We can’t control what happens to us, only how we react to it. How’s that going so far? If you’re like me and and any other living, breathing human, 2020 was a tough year, with mental illness rates rising astronomically.
With a worldwide pandemic still raging coupled with working in a stressful industry (URLA, volume, rate fluctuations, technology demands, rapid change management, etc.), the thought of finding a state of calm seems like a joke, right? But wise ones throughout the centuries have been trying to prepare us for this. In the book ‘When Things Fall Apart’, Pema Chödrön describes this idea like this:
“Things falling apart is a kind of testing and also a kind of healing. We think that the point is to pass the test or to overcome the problem, but the truth is that things don’t really get solved. They come together and they fall apart. Then they come together again and fall apart again. It’s just like that. The healing comes from letting there be room for all of this to happen: room for grief, for relief, for misery, for joy.” ― Pema Chödrön, When Things Fall Apart: Heart Advice for Difficult Times.
Life on earth has always been chaotic, so rather than continually reacting to whatever the universe throws our way, we can learn to cultivate a state of calm in our day to day so that when it all inevitably turns upside again we don’t get so caught up in the stress of it. We’re the only species that experiences chronic stress and it’s killing us.
“…if you are that zebra running for your life, or that lion sprinting for your meal, your body’s physiological response mechanisms are superbly adapted for dealing with such short-term physical emergencies. For the vast majority of beasts on this planet, stress is about a short-term crisis, after which it’s either over with or you’re over with. When we sit around and worry about stressful things, we turn on the same physiological responses—but they are potentially a disaster when provoked chronically. A large body of evidence suggests that stress-related disease emerges, predominantly, out of the fact that we so often activate a physiological system that has evolved for responding to acute physical emergencies, but we turn it on for months on end, worrying about mortgages, relationships, and promotions.” ― Robert M. Sapolsky, Why Zebras Don’t Get Ulcers: The Acclaimed Guide to Stress, Stress-Related Diseases, and Coping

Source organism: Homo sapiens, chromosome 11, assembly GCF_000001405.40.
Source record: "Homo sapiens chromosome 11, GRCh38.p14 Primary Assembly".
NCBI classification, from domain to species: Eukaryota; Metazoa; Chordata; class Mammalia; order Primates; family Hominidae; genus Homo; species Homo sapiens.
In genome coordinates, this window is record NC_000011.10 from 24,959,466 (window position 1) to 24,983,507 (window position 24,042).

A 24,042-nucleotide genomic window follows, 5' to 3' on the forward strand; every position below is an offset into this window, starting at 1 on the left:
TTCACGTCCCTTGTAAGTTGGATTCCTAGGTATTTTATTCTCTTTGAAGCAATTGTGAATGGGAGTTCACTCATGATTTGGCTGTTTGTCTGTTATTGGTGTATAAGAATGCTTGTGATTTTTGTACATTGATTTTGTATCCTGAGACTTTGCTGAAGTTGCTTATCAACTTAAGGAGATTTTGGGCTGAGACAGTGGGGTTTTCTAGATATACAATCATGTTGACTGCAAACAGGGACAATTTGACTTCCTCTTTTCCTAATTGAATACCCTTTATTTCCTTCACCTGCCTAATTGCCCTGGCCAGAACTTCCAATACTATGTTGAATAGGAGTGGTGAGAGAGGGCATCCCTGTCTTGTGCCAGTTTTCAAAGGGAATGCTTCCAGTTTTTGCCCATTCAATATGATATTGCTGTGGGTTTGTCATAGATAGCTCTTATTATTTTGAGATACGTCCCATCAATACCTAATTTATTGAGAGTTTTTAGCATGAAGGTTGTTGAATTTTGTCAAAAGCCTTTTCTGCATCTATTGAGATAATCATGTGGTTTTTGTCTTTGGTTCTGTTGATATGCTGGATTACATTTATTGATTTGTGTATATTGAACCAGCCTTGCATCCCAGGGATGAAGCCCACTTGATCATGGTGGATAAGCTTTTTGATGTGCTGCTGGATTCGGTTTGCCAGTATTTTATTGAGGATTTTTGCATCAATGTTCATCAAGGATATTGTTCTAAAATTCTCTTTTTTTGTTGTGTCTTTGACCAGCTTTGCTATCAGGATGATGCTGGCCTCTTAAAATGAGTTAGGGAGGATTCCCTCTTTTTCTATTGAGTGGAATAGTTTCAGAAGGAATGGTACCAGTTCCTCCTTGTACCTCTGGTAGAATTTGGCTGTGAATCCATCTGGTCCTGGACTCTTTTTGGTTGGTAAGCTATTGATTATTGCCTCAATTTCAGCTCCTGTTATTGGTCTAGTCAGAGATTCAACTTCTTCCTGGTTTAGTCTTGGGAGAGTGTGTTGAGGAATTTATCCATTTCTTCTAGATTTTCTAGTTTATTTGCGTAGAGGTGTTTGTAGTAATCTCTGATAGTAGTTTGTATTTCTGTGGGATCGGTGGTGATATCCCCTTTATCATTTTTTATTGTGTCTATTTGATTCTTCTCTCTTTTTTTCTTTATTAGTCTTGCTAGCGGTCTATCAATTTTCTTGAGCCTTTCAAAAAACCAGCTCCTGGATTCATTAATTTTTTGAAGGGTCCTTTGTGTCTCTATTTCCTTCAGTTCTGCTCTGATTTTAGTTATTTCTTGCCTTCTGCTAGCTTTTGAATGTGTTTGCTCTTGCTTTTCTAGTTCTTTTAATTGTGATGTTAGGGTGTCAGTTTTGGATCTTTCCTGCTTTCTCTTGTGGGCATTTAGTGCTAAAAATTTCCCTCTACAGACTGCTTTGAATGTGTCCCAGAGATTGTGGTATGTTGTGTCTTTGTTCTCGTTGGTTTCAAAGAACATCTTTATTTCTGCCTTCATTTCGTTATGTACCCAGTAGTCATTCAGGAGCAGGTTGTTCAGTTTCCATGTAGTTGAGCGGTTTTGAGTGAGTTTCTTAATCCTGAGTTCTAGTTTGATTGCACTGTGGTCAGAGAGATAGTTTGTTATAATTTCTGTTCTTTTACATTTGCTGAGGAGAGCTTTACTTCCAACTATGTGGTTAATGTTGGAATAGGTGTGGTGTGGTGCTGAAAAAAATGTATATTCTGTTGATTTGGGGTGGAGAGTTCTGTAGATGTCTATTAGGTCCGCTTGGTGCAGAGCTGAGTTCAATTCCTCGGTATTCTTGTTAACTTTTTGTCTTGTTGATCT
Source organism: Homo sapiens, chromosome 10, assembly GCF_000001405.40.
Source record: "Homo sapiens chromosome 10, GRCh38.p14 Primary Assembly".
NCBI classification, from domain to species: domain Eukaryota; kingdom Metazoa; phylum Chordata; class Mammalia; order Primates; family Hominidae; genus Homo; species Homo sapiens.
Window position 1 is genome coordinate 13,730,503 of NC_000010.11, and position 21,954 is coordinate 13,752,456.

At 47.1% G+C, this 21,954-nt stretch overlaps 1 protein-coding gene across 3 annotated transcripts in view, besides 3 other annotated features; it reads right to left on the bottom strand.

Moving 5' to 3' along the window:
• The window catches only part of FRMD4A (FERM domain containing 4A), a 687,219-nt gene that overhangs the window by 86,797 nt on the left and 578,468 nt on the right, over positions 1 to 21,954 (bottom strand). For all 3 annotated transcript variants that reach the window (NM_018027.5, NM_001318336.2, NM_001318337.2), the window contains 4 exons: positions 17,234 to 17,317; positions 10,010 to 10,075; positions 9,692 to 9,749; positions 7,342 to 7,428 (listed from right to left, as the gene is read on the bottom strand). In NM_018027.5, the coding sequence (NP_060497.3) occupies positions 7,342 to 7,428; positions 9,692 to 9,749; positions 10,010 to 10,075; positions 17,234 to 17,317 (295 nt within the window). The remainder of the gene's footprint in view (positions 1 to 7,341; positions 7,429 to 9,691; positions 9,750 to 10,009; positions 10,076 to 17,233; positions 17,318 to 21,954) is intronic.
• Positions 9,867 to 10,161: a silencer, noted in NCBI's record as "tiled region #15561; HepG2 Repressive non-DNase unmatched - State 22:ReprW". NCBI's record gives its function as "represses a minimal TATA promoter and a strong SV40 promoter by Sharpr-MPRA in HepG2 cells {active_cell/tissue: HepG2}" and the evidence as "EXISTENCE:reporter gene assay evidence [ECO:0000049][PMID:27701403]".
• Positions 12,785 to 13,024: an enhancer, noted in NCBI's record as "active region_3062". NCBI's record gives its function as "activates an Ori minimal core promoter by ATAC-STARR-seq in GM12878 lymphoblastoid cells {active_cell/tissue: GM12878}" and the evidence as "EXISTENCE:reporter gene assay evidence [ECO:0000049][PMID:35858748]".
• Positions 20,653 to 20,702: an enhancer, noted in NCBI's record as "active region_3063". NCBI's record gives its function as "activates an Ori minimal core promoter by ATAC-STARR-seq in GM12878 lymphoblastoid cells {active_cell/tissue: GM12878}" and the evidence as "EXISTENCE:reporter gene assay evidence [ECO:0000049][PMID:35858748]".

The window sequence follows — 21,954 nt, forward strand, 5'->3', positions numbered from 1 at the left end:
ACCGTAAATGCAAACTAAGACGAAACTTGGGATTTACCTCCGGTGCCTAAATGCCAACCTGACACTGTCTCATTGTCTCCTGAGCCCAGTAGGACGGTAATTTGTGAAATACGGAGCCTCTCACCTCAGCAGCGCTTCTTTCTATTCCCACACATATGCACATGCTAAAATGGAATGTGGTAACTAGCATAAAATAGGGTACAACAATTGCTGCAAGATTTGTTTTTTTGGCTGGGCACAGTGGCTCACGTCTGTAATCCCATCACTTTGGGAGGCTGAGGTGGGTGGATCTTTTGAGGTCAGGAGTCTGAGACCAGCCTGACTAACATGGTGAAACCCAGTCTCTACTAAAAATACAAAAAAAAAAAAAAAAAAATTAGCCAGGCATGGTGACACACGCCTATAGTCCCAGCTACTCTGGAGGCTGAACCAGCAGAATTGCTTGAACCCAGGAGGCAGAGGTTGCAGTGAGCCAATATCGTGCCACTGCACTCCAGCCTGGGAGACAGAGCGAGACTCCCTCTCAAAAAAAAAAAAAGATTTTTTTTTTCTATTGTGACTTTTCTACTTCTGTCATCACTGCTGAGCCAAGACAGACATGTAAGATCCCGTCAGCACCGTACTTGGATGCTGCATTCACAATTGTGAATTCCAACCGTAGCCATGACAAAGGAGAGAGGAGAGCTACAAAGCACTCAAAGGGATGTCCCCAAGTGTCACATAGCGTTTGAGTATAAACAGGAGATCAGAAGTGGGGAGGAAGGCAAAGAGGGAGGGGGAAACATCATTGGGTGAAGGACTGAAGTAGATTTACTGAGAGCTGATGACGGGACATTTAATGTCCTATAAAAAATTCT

Sound familiar? This chronic stress has become so widespread that most of us don’t realize it’s a problem until we receive some stress-related diagnoses, whether in the form of anxiety, depression, insomia, hypertension, etc. And even then, the usual solution is medication, not getting to the root of the problem.
But HOW, you might ask. To me, this is the lesson of life. HOW do we learn to move through it without getting bogged down in our suffering? Well, there’s a fancy term that continues to grow in popularity due to its efficacy at reducing stress: mindfulness.
“In a nutshell, mindfulness is the ability to recognize what is happening in your mind right now—anger, jealousy, sadness, the pain of a stubbed toe, whatever—without getting carried away by it. According to the Buddha, we have three habitual responses to everything we experience. We want it, reject it, or we zone out. Cookies: I want. Mosquitoes: I reject. The safety instructions the flight attendants read aloud on an airplane: I zone out. Mindfulness is a fourth option, a way to view the contents of our mind with nonjudgmental remove.” ― Dan Harris, 10% Happier
We all want to feel happier. We also want to provide for our families and reach our goals. These are not mutually exclusive. We can be happy AND successful (which in Western terms means financially free and advancing in one’s career, but fill in the blank with your own version of success if it differs). I love the above quote from Dan Harris, as well as his podcast and content, because he is the epitome of skeptical and yet he has found himself to be 10% happier after establishing a meditation practice, which many consider to be the foundation of any mindfulness practice. He now shares this message with the world, with the hopes that everyone can learn the same tools that helped him be able to manage his anxiety and panic disorder naturally.
Lender Toolkit is passionate about offering the best digital mortgage solutions to our cherished clients, and we know that in order to do that our team must have a good quality of life. More and more companies are realizing this. We’ve just rolled out a new weekly guided meditation offering for them with the hopes that we can interrupt the chronic stress cycle that most Americans are caught in. Life is too short to be constantly running from the figurative lion on your tail.
What are you doing for yourself or within your company to address the chronic stress in America and your life? Comment below, we’d love to hear!